Around the fourth level or so, all of the satisfying one-hit zombie kills you've been getting disappear because the game starts only sending golden zombies at you that require anywhere from 4-6 shotgun blasts to kill. You go from feeling like a badass Judge killing zombies left and right to an overwhelmed weakling in over his head. Then the game starts to get downright rude by locking you in very small rooms or corridors while these super-zombies materialize from the ground on all sides. Judge Dredd can only take about four hits before dying and to make matters worse, health packs are about as rare as comics with sketch variant covers. In fact, in the first ten levels, we found that only about six of them had health packs and never was there more than one in a level. Of course, none of the levels have checkpoints, so if you die, you'll have to start again from the beginning even if you've killed 110 out of the 114 zombie quota to finish the level.
Compounding the problem is the fact that since all the zombies now take so many shots to kill, it's virtually impossible to keep the combo meter going by simple virtue of not being able to kill zombies fast enough to satiate the meter's requirements. Because of this phenomenon, even if you channel your inner Dredd and make it through the end of a grueling 114 zombie endurance test, you'll most likely only come away with one star from the whole ordeal. Oh, and by the way, in order to unlock the second episode you'll need to average two stars on each level in episode one. To unlock the third set of levels, you'll need to average even more than that. It doesn't take long to realize that getting to even play all the levels in the game will be nigh impossible without outside help.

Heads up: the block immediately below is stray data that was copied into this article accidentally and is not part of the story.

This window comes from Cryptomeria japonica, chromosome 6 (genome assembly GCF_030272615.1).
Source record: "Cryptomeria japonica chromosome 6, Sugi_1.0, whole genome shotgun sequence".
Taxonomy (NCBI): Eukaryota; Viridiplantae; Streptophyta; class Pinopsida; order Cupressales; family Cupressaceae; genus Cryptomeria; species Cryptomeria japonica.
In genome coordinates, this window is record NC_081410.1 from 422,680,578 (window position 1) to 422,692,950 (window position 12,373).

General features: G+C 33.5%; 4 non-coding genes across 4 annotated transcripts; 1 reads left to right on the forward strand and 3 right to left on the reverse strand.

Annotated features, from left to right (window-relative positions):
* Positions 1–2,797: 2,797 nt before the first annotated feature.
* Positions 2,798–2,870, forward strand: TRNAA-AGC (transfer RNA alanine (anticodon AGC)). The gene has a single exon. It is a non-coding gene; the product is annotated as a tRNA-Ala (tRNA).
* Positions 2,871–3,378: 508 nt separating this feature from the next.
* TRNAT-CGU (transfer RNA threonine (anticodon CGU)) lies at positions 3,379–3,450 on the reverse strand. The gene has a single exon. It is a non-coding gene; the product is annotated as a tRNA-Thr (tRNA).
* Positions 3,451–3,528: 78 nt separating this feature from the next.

This is where the game's upgrade system is supposed to come into play. After all, a stronger Judge Dredd should make for an easier zombie killing experience, right? Unfortunately, the game is insultingly stingy with the amount of credits it doles out to you for finishing a level. As an example, in our first playthrough of episode one, we earned a total of 18 stars and only accumulated 6,000 credits. To provide context for that amount, it costs 5,000 credits to buy a temporary upgrade that makes the combo meter more lenient. If you're thinking you can just replay the easy levels over and over again to rack up those credits, think again. You only get credits the first time you obtain a new star on level completion.
It's pretty obvious from the difficulty level and credit stinginess that Rebellion wants you to take sips from the microtransaction nectar cup early and often. Tap the conveniently placed "Upgrade!" button on the main menu and you're immediately presented with an option to unlock all the levels for $1.99. You're also generously offered credit packs costing anywhere from $1.99 to $29.99. If the game were free, we might have been able to tolerate the necessity for in-game purchases, but it's not.
Despite having solid core game mechanics and well a well-executed presentation, Judge Dredd vs. Zombies is dragged down by an unsustainable difficulty level along with an unpleasantly aggressive pushing of in-app purchases. Even though the game is ostensibly only $0.99, we can't recommend the title even to the most masochistic of gamers as it's virtually impossible to experience all the content in the game unless you pump more money into it. Unless Rebellion tunes either the difficulty or credit earning system to something more reasonable, your time and money are better spent elsewhere.